Oversteer or Rotation?

Norm Peterson

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Snipped from Koni's Shock Tuning Guide (emphasis mine). Does this sound like what you're noticing?

Adjusting The COMPRESSION (Bump) Damping Control
(Very Important to do this FIRST!)


Bump damping controls the unsprung weight of the vehicle (wheels, axles, etc.). It controls the upward movement of the suspension as when hitting a bump in the track. It should not be used to control the downward movement of the vehicle when it encounters dips. Also, it should not be used to control roll or bottoming.

Depending on the vehicle, the ideal bump setting can occur at any point within the adjustment range. This setting will be reached when "side-hop" or "walking" in a bumpy turn is minimal and the ride is not uncomfortably harsh. At any point other than this ideal setting, the "side-hopping" condition will be more pronounced and the ride may be too harsh.

STEP 1: Set all four dampers on minimum bump and minimum rebound settings.

STEP 2: Drive one or two laps to get the feel of the car. Note: When driving the car during the bump adjustment phase, disregard body lean or roll and concentrate solely on how the car feels over bumps. Also, try to notice if the car "walks" or "side-hops" on a rough turn.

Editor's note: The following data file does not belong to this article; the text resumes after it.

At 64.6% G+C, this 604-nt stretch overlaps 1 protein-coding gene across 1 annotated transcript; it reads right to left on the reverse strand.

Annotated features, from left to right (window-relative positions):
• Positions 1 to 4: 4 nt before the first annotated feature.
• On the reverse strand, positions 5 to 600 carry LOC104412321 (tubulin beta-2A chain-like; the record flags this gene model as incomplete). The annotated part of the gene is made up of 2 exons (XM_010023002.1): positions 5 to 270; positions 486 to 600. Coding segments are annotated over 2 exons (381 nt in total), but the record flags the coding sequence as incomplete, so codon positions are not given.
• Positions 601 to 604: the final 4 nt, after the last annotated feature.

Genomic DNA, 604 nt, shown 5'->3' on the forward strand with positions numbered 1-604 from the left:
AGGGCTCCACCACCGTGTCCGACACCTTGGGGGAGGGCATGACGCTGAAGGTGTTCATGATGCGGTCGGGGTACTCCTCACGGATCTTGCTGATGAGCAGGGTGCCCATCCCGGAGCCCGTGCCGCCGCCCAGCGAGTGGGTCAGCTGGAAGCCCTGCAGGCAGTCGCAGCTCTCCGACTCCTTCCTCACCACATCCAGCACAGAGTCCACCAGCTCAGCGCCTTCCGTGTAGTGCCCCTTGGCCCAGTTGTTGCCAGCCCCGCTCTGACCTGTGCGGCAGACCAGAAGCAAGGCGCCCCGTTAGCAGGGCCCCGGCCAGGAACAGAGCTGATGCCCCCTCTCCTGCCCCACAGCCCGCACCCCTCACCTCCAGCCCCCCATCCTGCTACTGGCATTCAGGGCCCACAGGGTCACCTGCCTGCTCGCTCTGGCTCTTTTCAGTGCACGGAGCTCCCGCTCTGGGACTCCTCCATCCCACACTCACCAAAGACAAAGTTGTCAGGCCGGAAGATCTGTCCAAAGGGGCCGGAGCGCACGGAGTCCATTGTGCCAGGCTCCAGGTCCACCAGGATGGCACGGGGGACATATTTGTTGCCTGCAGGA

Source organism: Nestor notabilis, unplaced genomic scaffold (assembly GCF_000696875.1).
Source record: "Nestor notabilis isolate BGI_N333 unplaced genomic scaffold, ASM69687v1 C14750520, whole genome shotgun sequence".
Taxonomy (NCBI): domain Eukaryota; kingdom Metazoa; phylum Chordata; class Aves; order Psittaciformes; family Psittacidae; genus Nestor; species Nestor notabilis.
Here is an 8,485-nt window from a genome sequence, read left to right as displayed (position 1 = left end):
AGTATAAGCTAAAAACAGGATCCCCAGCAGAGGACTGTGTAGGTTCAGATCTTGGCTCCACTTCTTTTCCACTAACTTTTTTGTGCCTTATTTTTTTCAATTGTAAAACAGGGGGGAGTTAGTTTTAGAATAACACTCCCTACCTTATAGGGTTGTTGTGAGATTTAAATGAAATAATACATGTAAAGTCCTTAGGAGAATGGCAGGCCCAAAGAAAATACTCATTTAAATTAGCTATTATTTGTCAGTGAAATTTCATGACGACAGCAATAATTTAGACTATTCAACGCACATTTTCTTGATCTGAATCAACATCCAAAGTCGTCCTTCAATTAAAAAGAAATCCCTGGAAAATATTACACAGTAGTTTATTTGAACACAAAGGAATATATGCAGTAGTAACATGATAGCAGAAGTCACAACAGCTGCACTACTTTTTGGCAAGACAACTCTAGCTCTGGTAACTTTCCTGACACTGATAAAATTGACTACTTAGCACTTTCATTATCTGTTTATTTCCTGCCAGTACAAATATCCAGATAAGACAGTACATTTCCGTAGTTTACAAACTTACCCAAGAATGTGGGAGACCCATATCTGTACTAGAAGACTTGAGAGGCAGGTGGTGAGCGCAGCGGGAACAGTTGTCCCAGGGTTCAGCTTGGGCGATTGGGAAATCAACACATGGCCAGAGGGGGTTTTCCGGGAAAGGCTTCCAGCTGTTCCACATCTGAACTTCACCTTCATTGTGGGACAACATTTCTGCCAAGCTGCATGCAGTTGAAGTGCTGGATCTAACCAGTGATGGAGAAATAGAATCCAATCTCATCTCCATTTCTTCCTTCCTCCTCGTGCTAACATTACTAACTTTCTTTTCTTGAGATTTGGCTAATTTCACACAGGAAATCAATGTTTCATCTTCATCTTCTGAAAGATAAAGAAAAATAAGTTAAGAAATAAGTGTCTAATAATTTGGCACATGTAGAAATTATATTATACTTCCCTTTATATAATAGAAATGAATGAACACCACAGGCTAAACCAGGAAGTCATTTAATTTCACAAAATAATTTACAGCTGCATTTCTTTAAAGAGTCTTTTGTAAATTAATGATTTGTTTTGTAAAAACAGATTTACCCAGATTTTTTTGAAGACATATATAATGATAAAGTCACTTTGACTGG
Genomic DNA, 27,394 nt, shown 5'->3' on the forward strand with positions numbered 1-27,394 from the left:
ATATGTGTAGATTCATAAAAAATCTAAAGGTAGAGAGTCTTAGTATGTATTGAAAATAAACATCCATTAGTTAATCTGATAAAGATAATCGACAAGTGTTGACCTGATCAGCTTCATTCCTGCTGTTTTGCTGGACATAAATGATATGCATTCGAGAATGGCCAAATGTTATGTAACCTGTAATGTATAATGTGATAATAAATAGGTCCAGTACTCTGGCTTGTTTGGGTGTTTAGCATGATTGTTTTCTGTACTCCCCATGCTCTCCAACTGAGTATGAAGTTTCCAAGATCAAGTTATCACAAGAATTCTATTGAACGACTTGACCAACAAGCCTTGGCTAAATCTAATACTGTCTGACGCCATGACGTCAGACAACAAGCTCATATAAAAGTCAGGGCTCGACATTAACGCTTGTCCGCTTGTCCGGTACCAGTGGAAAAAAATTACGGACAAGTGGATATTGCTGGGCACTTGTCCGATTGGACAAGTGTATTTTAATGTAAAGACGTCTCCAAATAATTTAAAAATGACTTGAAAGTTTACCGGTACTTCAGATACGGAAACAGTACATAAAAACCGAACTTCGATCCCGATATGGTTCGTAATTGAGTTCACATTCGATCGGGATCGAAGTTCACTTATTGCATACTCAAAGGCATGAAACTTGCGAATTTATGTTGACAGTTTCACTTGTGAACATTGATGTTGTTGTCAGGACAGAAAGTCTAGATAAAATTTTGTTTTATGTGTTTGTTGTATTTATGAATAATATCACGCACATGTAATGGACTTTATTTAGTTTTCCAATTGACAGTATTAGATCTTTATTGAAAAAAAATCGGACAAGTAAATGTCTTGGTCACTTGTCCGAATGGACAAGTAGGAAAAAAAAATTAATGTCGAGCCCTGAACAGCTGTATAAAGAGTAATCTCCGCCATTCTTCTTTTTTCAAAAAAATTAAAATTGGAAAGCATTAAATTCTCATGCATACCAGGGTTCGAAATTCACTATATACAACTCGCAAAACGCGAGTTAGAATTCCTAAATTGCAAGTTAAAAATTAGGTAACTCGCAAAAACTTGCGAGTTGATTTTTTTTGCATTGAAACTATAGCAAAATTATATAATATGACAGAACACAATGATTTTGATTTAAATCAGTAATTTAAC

STEP 3:
Increase bump adjustment clockwise 3 clicks on all four dampers. Drive the car one or two laps. Repeat Step 3 until a point is reached where the car starts to feel hard over bumpy surfaces.

STEP 4: Back off the bump adjustment two clicks. The bump control is now set. Note: The back off point will probably be reached sooner on one end of the vehicle than the other. If this occurs, keep increasing the bump on the soft end until it, too, feels hard. Then back it off 2 clicks. The bump control is now set.

Norm





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Thanks,...I'l try messing with shocks. I'm on vorschlags pretty big rates I think 600F/800R iirc but stock PP1bars but front bar deboned and free to rotate so less rate there like stock front bar. When at 8-9/10ths my car cuts like a knife. When I lean on the car the best I can describe is the skipping rock on water and that is really costing me laptime.
Way too much rear spring, unless you have a lot of rear downforce, IMO. Try bumping the compression damping down.
 

fatbillybob

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Way too much rear spring, unless you have a lot of rear downforce, IMO. Try bumping the compression damping down.
Too much spring...That's what my brain tells me. But vorschlag says I'm in the sweet spot for my class description which is non Aero almost stock car. They go 1100 on coil in the rear with aero! I'll play with shock settings first then dink with springs. Development is such a pain. You might be on to something. Flyhal likes his setup at almost same rates on cortex jri shocks and lots of Aero.
 

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Too much spring...That's what my brain tells me. But vorschlag says I'm in the sweet spot for my class description which is non Aero almost stock car. They go 1100 on coil in the rear with aero! I'll play with shock settings first then dink with springs. Development is such a pain. You might be on to something. Flyhalf likes his setup at almost same rates on cortex jri shocks and lots of Aero.
That he does :) @Flyhalf